BRASILIA (Reuters) - Mexico’s economy is set to grow at the slowest pace in four years in 2017, a Reuters poll showed on Wednesday, after the election of Donald Trump to the White House upended relations with its biggest trade partner and foreign investor.
The full impact of a Trump presidency remains unclear to economists, as many said they were waiting for Trump’s first 100 days in office to see if he makes good on promises to build a border wall and raise trade tariffs.
Forecasts for economic growth elsewhere in Latin America were also revised down for most countries, the poll showed, projecting a slower recovery for a region that has struggled in recent years to keep a fast pace of growth amid low commodity prices and heightened market volatility.
Mexico’s economy is expected to grow 1.7 percent in 2017, according to the median of 23 forecasts, down from 2.3 percent in an October poll and after an estimated expansion of 2.0 percent in 2016.
The downgraded forecast is a blow to unpopular President Enrique Peña Nieto ahead of elections this year and next.
Mexico sends 80 percent of its exports to the United States.
“The consequences to the risks we face this year, mostly related to politics, are not entirely understood,” said Jesus Lopez, an economist with Banco Base, who expects a drop of 15 percent in foreign direct investment from 2016.
Consumer prices are set to rise 4.0 percent this year, according to the poll, boosted by a record slump in the peso MXN= since Trump was elected in November. Riots broke out after a 14 percent increase in regular gas prices on Jan. 1, also reflecting anger at Pena Nieto over corruption, crime and the failure of reforms to improve living standards.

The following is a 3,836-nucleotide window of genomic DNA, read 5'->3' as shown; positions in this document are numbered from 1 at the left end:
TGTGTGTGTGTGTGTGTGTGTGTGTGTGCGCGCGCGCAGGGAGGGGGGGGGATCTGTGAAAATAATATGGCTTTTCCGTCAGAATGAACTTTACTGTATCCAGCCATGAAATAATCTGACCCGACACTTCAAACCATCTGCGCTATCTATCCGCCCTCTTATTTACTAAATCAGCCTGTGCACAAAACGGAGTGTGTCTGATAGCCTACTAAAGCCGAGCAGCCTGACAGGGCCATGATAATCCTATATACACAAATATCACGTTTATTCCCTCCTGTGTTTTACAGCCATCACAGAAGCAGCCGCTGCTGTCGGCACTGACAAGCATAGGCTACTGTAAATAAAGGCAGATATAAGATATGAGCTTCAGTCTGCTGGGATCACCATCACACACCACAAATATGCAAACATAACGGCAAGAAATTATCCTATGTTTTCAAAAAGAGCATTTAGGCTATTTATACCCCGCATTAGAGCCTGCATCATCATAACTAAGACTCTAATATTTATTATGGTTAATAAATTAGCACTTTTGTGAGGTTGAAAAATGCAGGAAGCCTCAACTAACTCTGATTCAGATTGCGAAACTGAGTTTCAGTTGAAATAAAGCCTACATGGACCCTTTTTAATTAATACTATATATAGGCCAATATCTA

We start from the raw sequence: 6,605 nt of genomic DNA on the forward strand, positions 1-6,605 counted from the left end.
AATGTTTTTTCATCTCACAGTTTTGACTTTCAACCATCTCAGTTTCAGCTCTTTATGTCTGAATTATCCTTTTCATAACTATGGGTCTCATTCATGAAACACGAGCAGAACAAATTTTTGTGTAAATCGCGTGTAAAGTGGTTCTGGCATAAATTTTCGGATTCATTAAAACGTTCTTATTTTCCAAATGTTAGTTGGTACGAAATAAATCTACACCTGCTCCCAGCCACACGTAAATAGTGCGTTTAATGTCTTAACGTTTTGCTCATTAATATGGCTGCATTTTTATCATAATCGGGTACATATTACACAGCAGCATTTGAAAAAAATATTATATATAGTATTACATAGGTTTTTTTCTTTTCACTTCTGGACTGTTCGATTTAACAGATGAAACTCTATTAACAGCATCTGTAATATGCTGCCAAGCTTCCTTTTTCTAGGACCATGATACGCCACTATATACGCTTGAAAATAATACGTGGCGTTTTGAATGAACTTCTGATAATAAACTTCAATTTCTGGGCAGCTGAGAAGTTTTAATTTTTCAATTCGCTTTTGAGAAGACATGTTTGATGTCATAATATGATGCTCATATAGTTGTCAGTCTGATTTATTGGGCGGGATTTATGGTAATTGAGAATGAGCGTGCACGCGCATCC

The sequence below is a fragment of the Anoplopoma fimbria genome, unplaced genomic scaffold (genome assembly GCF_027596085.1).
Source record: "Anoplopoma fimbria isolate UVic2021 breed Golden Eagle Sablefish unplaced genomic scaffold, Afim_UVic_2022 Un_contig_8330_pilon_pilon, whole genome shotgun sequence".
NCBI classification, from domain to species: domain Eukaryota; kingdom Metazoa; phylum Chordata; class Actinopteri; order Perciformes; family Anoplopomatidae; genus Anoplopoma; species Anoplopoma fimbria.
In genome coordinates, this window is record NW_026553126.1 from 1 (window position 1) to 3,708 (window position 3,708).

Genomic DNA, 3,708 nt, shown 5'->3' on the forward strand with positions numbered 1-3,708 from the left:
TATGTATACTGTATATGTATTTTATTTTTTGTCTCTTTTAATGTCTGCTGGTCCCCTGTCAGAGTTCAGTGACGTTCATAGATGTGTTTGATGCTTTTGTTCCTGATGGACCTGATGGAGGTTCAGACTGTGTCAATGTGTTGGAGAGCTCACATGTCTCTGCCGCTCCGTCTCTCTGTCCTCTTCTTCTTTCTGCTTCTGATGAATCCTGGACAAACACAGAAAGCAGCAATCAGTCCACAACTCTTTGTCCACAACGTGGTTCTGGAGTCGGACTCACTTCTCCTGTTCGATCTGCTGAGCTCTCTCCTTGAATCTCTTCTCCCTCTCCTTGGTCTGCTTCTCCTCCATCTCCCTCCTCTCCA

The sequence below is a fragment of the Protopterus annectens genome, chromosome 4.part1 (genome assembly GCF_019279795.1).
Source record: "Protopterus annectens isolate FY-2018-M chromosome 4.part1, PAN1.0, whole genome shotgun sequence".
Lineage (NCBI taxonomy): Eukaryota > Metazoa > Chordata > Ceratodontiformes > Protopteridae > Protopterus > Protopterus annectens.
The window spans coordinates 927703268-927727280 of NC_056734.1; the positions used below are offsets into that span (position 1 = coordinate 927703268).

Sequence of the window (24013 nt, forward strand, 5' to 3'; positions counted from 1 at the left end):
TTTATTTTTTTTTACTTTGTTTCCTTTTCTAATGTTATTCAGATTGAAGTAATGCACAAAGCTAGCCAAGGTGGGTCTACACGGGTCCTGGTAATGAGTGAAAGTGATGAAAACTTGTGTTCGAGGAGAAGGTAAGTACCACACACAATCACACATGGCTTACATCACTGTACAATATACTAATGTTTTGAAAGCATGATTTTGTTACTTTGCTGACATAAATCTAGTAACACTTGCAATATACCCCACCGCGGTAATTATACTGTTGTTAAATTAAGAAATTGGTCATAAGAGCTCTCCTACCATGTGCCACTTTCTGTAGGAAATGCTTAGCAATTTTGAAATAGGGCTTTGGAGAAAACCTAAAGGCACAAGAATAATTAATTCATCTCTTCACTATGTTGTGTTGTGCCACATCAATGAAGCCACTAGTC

Interest rates are expected to climb to 6.75 percent in Mexico, from 5.75 percent currently.
Peru will probably continue to be the fastest growing economy in Latin America, with an expansion rate of 4.1 percent in 2017, according to the poll. Argentina is likely to resume growth as neighboring Brazil exits a two-year-long recession.
Chile and Colombia are set to grow just around 2 percent though, and Venezuela, mired in a deep political and economic crisis since oil prices plunged, is expected to shrink 3 percent in 2017 after an estimated drop of more than 10 percent in 2016.
Additional reporting by Miguel Gutierrez in Mexico City, Anthony Esposito in Santiago, Hernan Nessi in Buenos Aires and Ursula Scollo in Lima; Editing by Jeffrey Benkoe